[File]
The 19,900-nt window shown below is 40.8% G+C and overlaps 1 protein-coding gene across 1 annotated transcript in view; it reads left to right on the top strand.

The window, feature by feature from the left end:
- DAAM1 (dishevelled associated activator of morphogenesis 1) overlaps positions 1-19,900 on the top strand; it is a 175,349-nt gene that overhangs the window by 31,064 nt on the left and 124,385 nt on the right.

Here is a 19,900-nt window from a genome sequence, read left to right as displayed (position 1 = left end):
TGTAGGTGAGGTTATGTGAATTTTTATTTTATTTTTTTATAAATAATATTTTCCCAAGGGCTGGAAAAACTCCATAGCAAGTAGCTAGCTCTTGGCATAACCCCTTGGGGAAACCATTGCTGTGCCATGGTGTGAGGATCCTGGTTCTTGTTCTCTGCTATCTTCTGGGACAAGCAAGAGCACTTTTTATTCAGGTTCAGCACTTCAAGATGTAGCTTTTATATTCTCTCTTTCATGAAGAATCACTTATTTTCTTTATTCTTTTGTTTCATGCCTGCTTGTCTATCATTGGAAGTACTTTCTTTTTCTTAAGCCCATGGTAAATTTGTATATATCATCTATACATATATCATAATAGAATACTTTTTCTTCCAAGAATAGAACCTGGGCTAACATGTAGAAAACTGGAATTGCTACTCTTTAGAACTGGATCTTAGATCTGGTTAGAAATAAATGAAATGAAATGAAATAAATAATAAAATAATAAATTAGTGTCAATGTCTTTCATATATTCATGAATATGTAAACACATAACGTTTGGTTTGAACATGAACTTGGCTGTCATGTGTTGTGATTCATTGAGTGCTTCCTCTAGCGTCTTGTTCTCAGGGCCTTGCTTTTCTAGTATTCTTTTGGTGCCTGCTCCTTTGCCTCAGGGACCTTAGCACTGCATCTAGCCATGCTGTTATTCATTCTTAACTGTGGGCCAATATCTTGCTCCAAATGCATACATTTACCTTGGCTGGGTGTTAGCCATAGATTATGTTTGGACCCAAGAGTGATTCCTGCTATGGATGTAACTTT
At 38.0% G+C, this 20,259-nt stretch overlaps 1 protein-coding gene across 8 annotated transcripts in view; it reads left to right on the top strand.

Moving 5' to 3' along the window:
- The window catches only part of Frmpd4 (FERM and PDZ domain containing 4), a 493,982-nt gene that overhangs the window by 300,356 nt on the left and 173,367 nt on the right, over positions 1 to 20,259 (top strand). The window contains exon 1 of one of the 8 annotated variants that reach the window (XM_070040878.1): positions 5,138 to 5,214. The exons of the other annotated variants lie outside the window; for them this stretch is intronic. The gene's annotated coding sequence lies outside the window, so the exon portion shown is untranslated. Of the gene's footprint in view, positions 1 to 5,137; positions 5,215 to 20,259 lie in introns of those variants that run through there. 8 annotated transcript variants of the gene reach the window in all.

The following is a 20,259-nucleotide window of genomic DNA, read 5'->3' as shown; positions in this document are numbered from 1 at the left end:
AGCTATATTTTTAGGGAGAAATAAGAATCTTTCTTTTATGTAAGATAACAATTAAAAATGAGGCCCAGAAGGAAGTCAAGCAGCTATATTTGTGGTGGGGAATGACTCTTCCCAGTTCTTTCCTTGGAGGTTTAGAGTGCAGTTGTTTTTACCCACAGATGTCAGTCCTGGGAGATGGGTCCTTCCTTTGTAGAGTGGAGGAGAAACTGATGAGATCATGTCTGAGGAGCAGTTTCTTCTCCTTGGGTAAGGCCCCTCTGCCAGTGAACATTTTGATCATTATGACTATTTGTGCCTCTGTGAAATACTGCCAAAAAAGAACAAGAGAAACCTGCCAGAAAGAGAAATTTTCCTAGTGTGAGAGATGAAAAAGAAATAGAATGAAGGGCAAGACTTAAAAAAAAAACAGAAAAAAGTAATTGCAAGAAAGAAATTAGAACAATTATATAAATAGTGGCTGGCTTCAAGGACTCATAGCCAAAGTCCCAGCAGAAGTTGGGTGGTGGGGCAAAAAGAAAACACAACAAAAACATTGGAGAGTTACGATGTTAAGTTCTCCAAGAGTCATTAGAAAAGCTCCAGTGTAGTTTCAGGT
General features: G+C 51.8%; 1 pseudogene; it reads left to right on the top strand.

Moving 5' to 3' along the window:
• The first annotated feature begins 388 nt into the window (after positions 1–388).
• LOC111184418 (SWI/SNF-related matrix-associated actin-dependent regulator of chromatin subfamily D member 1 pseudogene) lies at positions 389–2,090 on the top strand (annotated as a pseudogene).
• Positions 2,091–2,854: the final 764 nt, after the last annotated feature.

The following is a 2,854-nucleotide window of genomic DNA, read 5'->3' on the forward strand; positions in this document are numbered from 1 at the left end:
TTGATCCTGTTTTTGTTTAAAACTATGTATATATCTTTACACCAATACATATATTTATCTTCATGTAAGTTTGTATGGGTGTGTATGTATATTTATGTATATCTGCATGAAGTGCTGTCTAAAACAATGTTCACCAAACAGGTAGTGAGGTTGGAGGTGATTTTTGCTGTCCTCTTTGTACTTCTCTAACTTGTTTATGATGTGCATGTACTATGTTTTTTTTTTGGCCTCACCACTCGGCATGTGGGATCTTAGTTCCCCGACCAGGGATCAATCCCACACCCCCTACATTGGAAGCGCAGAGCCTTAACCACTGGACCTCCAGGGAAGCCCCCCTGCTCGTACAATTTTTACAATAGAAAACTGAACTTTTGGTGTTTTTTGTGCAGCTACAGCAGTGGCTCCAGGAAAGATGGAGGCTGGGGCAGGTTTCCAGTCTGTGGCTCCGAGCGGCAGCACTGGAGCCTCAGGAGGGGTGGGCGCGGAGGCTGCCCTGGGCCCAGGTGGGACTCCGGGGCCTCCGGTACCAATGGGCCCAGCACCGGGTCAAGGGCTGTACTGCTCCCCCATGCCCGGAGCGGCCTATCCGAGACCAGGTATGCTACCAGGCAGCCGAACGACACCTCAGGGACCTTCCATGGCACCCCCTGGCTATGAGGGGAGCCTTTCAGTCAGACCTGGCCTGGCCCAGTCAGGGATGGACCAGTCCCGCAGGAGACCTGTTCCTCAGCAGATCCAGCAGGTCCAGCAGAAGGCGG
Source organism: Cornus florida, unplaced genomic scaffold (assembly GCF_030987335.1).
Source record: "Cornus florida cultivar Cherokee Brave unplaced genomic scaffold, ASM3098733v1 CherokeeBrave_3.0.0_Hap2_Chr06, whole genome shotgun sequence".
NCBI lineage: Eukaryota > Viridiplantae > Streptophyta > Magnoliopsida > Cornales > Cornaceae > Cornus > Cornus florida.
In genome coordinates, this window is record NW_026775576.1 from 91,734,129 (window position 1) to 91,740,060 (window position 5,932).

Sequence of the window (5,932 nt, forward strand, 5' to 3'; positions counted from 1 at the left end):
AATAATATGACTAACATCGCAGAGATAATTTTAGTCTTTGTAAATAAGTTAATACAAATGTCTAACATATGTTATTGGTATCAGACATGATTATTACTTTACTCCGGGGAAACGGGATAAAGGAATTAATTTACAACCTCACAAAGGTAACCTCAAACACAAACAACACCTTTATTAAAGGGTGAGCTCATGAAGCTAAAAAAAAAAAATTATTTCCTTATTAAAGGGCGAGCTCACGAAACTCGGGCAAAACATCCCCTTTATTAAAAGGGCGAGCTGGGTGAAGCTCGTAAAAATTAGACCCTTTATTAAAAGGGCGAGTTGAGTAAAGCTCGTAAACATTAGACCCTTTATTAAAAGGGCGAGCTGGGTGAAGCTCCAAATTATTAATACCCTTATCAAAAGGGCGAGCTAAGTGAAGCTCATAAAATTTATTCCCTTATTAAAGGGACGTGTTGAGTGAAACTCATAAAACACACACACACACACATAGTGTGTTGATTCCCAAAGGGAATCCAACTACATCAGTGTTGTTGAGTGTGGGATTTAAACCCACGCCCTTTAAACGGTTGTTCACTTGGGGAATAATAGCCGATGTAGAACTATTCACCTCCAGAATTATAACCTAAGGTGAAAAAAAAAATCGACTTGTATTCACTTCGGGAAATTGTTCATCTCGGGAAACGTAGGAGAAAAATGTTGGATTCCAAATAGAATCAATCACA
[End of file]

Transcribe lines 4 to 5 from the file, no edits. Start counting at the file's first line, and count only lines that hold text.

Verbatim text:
Here is a 19,900-nt window from a genome sequence, read left to right as displayed (position 1 = left end):
TGTAGGTGAGGTTATGTGAATTTTTATTTTATTTTTTTATAAATAATATTTTCCCAAGGGCTGGAAAAACTCCATAGCAAGTAGCTAGCTCTTGGCATAACCCCTTGGGGAAACCATTGCTGTGCCATGGTGTGAGGATCCTGGTTCTTGTTCTCTGCTATCTTCTGGGACAAGCAAGAGCACTTTTTATTCAGGTTCAGCACTTCAAGATGTAGCTTTTATATTCTCTCTTTCATGAAGAATCACTTATTTTCTTTATTCTTTTGTTTCATGCCTGCTTGTCTATCATTGGAAGTACTTTCTTTTTCTTAAGCCCATGGTAAATTTGTATATATCATCTATACATATATCATAATAGAATACTTTTTCTTCCAAGAATAGAACCTGGGCTAACATGTAGAAAACTGGAATTGCTACTCTTTAGAACTGGATCTTAGATCTGGTTAGAAATAAATGAAATGAAATGAAATAAATAATAAAATAATAAATTAGTGTCAATGTCTTTCATATATTCATGAATATGTAAACACATAACGTTTGGTTTGAACATGAACTTGGCTGTCATGTGTTGTGATTCATTGAGTGCTTCCTCTAGCGTCTTGTTCTCAGGGCCTTGCTTTTCTAGTATTCTTTTGGTGCCTGCTCCTTTGCCTCAGGGACCTTAGCACTGCATCTAGCCATGCTGTTATTCATTCTTAACTGTGGGCCAATATCTTGCTCCAAATGCATACATTTACCTTGGCTGGGTGTTAGCCATAGATTATGTTTGGACCCAAGAGTGATTCCTGCTATGGATGTAACTTT